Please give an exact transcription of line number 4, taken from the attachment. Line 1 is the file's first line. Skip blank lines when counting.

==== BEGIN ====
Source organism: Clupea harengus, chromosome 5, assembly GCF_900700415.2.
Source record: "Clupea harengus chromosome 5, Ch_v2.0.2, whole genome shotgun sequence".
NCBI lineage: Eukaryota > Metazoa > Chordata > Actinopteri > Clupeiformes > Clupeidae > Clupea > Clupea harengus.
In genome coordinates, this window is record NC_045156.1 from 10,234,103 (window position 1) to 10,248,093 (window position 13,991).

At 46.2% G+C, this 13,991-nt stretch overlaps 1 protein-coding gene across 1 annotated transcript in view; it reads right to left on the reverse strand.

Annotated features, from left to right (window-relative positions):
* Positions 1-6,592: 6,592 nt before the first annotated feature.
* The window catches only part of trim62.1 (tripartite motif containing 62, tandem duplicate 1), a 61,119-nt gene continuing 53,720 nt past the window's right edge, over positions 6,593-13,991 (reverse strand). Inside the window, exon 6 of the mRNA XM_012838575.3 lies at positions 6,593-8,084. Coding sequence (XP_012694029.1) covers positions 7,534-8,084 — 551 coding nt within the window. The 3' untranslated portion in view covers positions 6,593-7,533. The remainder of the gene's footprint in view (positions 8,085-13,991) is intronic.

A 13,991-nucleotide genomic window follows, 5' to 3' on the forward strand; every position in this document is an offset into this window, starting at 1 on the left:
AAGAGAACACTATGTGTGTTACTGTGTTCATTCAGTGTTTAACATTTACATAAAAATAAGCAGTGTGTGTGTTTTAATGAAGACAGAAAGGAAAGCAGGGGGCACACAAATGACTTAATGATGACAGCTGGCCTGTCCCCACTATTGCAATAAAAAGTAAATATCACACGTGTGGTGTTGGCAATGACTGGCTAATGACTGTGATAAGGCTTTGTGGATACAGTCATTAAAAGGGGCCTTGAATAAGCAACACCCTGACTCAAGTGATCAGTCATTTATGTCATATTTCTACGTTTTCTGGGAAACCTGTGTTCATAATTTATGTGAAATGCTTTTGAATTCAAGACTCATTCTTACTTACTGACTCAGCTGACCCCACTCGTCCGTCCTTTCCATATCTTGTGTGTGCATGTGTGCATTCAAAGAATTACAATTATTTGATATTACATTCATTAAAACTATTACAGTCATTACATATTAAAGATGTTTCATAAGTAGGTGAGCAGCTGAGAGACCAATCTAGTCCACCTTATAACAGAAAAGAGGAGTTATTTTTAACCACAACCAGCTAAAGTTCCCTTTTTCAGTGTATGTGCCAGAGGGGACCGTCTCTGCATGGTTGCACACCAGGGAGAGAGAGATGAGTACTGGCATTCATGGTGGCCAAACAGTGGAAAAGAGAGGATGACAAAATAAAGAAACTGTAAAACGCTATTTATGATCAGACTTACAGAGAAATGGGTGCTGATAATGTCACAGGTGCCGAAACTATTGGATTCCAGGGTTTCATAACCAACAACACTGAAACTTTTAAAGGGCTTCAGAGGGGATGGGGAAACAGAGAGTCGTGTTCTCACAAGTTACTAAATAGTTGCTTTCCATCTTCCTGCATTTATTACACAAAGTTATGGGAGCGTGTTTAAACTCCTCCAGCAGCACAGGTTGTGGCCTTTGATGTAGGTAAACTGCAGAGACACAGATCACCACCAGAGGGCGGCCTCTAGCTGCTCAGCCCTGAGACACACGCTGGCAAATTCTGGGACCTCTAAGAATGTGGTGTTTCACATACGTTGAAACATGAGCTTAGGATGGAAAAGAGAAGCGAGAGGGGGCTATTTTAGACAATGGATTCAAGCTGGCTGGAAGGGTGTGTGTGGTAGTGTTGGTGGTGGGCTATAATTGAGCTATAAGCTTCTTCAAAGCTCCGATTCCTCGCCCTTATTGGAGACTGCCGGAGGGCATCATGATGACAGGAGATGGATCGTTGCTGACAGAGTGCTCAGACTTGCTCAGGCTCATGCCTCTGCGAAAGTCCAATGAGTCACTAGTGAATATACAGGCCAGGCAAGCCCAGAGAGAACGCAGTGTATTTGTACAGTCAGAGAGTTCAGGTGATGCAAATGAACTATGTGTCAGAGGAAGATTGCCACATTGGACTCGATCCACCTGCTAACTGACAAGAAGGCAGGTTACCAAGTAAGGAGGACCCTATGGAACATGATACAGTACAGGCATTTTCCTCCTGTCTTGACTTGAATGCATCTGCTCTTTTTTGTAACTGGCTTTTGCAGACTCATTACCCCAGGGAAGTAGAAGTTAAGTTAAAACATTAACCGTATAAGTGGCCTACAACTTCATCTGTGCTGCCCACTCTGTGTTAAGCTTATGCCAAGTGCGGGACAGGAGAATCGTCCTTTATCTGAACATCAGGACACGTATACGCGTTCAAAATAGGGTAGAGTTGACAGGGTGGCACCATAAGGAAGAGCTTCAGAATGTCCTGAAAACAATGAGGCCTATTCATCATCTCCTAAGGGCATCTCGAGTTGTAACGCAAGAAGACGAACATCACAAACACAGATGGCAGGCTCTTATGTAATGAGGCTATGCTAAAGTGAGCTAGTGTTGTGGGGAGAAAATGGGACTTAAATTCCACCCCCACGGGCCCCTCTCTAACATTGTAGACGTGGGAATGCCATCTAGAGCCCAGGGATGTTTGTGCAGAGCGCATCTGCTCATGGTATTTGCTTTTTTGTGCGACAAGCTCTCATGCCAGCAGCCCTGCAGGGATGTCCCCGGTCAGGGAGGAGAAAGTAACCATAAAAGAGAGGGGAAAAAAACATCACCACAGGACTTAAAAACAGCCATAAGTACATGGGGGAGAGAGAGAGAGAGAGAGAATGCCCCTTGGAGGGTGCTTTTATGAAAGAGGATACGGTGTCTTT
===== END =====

In genome coordinates, this window is record NC_045156.1 from 10,234,103 (window position 1) to 10,248,093 (window position 13,991).